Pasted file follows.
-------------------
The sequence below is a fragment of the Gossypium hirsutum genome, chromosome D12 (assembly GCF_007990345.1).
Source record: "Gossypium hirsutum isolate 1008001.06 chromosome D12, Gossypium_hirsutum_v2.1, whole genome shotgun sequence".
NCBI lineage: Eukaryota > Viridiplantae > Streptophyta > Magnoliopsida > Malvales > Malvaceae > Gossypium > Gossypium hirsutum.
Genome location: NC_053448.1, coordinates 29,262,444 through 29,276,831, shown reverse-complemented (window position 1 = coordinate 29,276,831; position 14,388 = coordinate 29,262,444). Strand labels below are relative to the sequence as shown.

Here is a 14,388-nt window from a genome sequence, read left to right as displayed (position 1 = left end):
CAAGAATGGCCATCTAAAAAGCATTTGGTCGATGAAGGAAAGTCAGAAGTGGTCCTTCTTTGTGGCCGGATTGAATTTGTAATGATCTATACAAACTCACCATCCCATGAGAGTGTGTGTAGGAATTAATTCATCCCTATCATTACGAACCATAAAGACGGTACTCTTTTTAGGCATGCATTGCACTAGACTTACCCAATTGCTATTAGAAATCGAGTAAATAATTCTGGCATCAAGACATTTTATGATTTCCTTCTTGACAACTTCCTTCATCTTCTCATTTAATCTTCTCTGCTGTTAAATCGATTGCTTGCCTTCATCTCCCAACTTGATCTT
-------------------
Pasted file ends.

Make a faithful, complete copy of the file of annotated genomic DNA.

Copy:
The sequence below is a fragment of the Gossypium hirsutum genome, chromosome D12 (assembly GCF_007990345.1).
Source record: "Gossypium hirsutum isolate 1008001.06 chromosome D12, Gossypium_hirsutum_v2.1, whole genome shotgun sequence".
NCBI lineage: Eukaryota > Viridiplantae > Streptophyta > Magnoliopsida > Malvales > Malvaceae > Gossypium > Gossypium hirsutum.
Genome location: NC_053448.1, coordinates 29,262,444 through 29,276,831, shown reverse-complemented (window position 1 = coordinate 29,276,831; position 14,388 = coordinate 29,262,444). Strand labels below are relative to the sequence as shown.

Here is a 14,388-nt window from a genome sequence, read left to right as displayed (position 1 = left end):
CAAGAATGGCCATCTAAAAAGCATTTGGTCGATGAAGGAAAGTCAGAAGTGGTCCTTCTTTGTGGCCGGATTGAATTTGTAATGATCTATACAAACTCACCATCCCATGAGAGTGTGTGTAGGAATTAATTCATCCCTATCATTACGAACCATAAAGACGGTACTCTTTTTAGGCATGCATTGCACTAGACTTACCCAATTGCTATTAGAAATCGAGTAAATAATTCTGGCATCAAGACATTTTATGATTTCCTTCTTGACAACTTCCTTCATCTTCTCATTTAATCTTCTCTGCTGTTAAATCGATTGCTTGCCTTCATCTCCCAACTTGATCTT